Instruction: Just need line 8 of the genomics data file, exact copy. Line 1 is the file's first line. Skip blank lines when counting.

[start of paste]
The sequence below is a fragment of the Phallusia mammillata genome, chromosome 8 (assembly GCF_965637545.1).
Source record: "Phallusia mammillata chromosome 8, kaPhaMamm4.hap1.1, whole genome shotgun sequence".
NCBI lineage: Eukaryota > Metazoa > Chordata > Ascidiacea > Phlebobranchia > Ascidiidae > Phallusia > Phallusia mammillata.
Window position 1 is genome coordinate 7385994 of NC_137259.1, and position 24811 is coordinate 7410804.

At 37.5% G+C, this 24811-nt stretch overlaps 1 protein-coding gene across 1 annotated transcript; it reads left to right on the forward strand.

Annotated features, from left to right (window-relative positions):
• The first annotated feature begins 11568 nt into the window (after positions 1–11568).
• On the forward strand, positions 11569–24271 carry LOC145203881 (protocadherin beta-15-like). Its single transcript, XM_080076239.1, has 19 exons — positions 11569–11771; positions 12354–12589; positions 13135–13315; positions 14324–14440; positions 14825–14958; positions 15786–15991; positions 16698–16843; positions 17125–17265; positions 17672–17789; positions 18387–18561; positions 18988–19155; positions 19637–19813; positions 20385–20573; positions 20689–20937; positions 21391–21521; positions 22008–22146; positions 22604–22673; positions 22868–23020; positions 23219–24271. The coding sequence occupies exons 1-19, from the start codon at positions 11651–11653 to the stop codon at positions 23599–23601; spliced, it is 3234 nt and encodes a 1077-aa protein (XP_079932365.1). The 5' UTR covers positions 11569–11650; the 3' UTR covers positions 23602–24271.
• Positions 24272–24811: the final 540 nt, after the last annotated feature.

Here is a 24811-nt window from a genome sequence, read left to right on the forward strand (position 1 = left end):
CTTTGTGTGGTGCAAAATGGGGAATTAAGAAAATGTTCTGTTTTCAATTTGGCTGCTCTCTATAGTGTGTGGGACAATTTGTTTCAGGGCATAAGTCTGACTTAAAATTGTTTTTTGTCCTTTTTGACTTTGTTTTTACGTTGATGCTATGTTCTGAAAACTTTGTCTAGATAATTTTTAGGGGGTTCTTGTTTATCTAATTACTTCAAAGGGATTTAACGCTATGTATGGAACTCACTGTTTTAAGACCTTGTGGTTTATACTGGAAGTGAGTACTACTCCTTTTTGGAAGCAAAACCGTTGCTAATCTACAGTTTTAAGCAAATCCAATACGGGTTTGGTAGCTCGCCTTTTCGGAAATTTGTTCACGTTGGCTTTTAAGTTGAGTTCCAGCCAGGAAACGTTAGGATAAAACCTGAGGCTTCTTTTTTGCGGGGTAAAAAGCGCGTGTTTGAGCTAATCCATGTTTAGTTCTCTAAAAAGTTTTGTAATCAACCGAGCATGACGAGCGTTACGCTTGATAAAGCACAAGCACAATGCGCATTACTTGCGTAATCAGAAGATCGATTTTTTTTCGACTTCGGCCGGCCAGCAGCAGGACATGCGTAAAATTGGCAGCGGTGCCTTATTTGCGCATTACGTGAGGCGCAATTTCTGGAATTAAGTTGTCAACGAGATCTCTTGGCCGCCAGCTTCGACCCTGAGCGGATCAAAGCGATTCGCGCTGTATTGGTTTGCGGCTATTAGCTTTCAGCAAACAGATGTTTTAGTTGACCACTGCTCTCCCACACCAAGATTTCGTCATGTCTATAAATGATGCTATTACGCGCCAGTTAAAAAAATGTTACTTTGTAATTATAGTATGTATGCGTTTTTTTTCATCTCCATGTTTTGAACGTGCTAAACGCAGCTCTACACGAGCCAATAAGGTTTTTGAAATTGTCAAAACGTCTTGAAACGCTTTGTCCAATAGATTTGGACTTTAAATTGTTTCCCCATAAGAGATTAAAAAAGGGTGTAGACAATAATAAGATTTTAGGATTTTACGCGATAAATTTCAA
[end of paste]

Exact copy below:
• On the forward strand, positions 11569–24271 carry LOC145203881 (protocadherin beta-15-like). Its single transcript, XM_080076239.1, has 19 exons — positions 11569–11771; positions 12354–12589; positions 13135–13315; positions 14324–14440; positions 14825–14958; positions 15786–15991; positions 16698–16843; positions 17125–17265; positions 17672–17789; positions 18387–18561; positions 18988–19155; positions 19637–19813; positions 20385–20573; positions 20689–20937; positions 21391–21521; positions 22008–22146; positions 22604–22673; positions 22868–23020; positions 23219–24271. The coding sequence occupies exons 1-19, from the start codon at positions 11651–11653 to the stop codon at positions 23599–23601; spliced, it is 3234 nt and encodes a 1077-aa protein (XP_079932365.1). The 5' UTR covers positions 11569–11650; the 3' UTR covers positions 23602–24271.